Depending on how you know me, I’m either quite a standoffish sort of person, or a very physically affectionate sort of person. I’m not keen on making any kind of bodily contact with people I don’t know well. This is partly because I don’t do much casually or lightly, and I don’t make gestures that are not meant.
I’ve commented before that I am uneasy about the culture of physical contact in the Pagan community. Being a fellow Pagan does not mean that I welcome your hands on my body, or your lips on any part of my face. We need to respect each other’s boundaries, not assume we’re all equally loved up and available, and not create a culture in which body contact becomes necessary social currency. There are few things I find more abhorrent around physical contact than people doing it because they feel like they have to, in order to fit in.
I’m not offended by physical contact, if it is meant. By this, I mean contact inspired by care, affection or desire. There is something very real and human about reaching out to someone from that sort of emotion. We don’t always judge perfectly how the other person will take it. I don’t measure people at all by the mistakes they make. I measure people by what they do when they find out they’ve got it wrong. The person who genuinely likes me, cares for me or finds me attractive, will respect my boundaries if I need to gently assert them. I’ve had rounds of that along the way. There may be some awkwardness, some embarrassment, but desire, affection and attraction are all underpinned by care, and that always wins through. I’m an odd and damaged person, the people who care about me care enough to work around that and to find out what I need.
Then there’s that other thing. People who put hands and lips on, not out of love or desire, but for some other reason. For power and control. To assert themselves over my body, space and mind. To demonstrate that they are flamboyant, exuberant types. Because they think the culture requires it of them. I am unsure, but these are my best guesses. That contact isn’t meant, and it feels very different.
A while ago, there was someone in my life in the habit of pouncing on me and kissing my cheeks. I don’t kiss unless I mean it and very few people kiss me, and I prefer it that way. I found this habit of cheek kissing unsettling, and I eventually found the confidence to say so. The response was to be told that it meant nothing, and said person kisses everyone. That was actually worse. Not just an invasion into my space, but a misuse of an intimacy. The person in question could not understand what was so unsettling to me, and I have come to realise what an impoverished emotional experience that represents.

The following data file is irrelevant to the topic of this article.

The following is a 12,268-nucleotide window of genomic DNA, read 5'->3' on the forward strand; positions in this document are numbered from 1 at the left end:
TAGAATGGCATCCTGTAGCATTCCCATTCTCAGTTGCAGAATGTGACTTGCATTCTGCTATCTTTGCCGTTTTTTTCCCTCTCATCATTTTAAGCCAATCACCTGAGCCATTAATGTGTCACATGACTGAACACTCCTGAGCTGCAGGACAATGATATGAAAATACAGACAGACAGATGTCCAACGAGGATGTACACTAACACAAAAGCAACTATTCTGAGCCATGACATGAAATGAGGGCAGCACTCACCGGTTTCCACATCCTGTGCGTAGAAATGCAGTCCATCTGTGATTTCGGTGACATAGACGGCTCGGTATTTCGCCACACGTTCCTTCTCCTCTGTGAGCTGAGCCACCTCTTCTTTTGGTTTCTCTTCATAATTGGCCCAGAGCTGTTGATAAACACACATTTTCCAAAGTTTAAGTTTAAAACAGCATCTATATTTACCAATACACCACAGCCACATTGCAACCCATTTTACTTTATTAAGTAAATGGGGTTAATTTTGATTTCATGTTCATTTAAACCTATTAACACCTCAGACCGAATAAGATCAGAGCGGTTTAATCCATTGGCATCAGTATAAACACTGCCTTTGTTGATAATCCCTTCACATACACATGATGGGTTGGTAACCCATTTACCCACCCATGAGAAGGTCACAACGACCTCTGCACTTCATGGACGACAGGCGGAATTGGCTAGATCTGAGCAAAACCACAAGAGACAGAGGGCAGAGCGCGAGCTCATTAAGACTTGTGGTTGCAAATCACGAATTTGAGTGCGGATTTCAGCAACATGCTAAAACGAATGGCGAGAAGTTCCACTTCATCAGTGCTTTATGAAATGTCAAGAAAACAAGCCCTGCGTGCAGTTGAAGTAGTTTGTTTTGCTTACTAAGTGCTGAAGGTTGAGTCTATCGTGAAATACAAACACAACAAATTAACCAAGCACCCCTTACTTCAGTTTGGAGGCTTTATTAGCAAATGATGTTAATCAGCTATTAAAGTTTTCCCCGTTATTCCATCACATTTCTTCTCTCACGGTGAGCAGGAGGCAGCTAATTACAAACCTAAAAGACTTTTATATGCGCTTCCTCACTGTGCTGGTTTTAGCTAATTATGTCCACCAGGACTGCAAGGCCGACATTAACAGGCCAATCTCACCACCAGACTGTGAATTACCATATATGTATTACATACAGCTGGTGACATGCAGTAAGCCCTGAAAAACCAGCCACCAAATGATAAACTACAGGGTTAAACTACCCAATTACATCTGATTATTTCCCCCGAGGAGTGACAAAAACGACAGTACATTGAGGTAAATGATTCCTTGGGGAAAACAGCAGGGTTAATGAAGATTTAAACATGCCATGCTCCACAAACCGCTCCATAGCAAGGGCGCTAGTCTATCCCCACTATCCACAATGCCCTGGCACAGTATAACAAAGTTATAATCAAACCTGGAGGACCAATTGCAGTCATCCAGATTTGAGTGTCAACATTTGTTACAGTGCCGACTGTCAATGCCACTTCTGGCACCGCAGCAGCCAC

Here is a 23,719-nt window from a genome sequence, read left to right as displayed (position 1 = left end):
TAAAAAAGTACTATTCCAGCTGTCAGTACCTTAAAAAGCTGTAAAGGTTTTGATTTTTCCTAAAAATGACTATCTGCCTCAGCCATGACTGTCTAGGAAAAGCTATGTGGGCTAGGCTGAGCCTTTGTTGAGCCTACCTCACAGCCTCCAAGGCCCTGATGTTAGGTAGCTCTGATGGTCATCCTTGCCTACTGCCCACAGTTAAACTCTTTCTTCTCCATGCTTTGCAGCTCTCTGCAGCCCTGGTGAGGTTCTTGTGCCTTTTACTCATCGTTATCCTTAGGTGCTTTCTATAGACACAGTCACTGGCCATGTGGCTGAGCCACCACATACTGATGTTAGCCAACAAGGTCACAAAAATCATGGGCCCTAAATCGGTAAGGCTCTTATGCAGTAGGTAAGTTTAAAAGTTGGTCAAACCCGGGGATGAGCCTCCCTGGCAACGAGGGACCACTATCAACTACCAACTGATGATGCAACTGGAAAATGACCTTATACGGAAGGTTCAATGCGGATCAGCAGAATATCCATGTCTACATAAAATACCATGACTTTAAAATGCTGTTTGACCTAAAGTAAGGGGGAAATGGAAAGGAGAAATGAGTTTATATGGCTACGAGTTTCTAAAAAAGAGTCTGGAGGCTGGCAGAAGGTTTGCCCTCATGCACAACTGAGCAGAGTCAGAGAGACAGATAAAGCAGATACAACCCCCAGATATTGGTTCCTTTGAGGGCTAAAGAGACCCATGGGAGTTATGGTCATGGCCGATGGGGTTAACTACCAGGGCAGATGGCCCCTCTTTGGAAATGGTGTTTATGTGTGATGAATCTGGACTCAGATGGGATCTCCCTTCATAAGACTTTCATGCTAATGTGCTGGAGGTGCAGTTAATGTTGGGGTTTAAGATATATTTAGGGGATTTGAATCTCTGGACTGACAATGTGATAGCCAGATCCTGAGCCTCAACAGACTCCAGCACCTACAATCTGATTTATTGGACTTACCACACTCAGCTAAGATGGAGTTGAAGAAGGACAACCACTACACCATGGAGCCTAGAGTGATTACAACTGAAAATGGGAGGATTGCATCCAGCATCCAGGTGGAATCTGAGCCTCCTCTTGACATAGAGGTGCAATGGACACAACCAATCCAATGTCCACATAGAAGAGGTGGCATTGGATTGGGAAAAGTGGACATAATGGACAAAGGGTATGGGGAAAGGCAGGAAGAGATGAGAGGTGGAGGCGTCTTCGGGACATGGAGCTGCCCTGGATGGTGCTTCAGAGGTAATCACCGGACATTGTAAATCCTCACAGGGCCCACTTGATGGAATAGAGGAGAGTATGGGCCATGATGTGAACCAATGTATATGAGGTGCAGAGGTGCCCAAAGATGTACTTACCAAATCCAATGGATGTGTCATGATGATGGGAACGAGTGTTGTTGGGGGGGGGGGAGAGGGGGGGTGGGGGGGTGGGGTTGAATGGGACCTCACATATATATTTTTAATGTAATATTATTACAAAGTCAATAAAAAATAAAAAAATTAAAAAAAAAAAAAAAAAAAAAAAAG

Kissing is an intimacy. When you turn it into common currency, you devalue it. Like anything else, if you do it carelessly, meaninglessly, you make it that bit harder to have the depth when it is intended. If you say ‘I love’ over the slightest trivia that amuses you, what do you have left when you find your soul-mate?
Boundaries are not just about keeping people out. They are also about what you hold on the inside. The line between intimacy and casual acquaintance holds so much inside of it. Within the boundary, there is trust and openness, emotional honesty, there is meaningful affection. Your body, your kisses, your embraces are far more meaningful gifts if they are only given carefully and deliberately. That which is not given with care tends not to elicit care, either. The better I get at asserting my boundaries, the more able I am to see the treasures that can be kept on the inside of those lines. There is incredible power in deliberate limitation, in the consciousness that goes with choosing a limit. All too often we mistake freedom for being without boundaries, but I think increasingly that freedom is more readily found on the inside of the most carefully drawn lines.